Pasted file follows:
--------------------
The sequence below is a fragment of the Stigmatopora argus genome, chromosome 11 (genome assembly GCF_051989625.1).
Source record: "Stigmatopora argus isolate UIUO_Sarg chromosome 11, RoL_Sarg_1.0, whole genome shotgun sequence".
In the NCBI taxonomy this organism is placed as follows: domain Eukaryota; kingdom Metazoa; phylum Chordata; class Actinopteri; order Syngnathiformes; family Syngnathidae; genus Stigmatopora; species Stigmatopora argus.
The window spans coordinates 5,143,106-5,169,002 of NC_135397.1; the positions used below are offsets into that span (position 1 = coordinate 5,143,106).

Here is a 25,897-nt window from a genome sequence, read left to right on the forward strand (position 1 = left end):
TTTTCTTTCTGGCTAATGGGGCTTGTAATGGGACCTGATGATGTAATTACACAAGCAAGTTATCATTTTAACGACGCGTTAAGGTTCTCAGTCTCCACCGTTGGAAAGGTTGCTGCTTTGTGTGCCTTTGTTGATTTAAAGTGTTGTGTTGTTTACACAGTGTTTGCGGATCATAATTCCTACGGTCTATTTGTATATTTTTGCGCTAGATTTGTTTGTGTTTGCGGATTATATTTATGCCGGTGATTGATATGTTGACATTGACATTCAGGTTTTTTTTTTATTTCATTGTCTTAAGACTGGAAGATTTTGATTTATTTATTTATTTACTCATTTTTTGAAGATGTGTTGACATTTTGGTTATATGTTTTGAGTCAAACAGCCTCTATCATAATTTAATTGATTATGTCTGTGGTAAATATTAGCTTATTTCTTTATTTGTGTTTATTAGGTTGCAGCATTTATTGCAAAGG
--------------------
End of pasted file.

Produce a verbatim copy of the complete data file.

The sequence below is a fragment of the Stigmatopora argus genome, chromosome 11 (genome assembly GCF_051989625.1).
Source record: "Stigmatopora argus isolate UIUO_Sarg chromosome 11, RoL_Sarg_1.0, whole genome shotgun sequence".
In the NCBI taxonomy this organism is placed as follows: domain Eukaryota; kingdom Metazoa; phylum Chordata; class Actinopteri; order Syngnathiformes; family Syngnathidae; genus Stigmatopora; species Stigmatopora argus.
The window spans coordinates 5,143,106-5,169,002 of NC_135397.1; the positions used below are offsets into that span (position 1 = coordinate 5,143,106).

Here is a 25,897-nt window from a genome sequence, read left to right on the forward strand (position 1 = left end):
TTTTCTTTCTGGCTAATGGGGCTTGTAATGGGACCTGATGATGTAATTACACAAGCAAGTTATCATTTTAACGACGCGTTAAGGTTCTCAGTCTCCACCGTTGGAAAGGTTGCTGCTTTGTGTGCCTTTGTTGATTTAAAGTGTTGTGTTGTTTACACAGTGTTTGCGGATCATAATTCCTACGGTCTATTTGTATATTTTTGCGCTAGATTTGTTTGTGTTTGCGGATTATATTTATGCCGGTGATTGATATGTTGACATTGACATTCAGGTTTTTTTTTTATTTCATTGTCTTAAGACTGGAAGATTTTGATTTATTTATTTATTTACTCATTTTTTGAAGATGTGTTGACATTTTGGTTATATGTTTTGAGTCAAACAGCCTCTATCATAATTTAATTGATTATGTCTGTGGTAAATATTAGCTTATTTCTTTATTTGTGTTTATTAGGTTGCAGCATTTATTGCAAAGG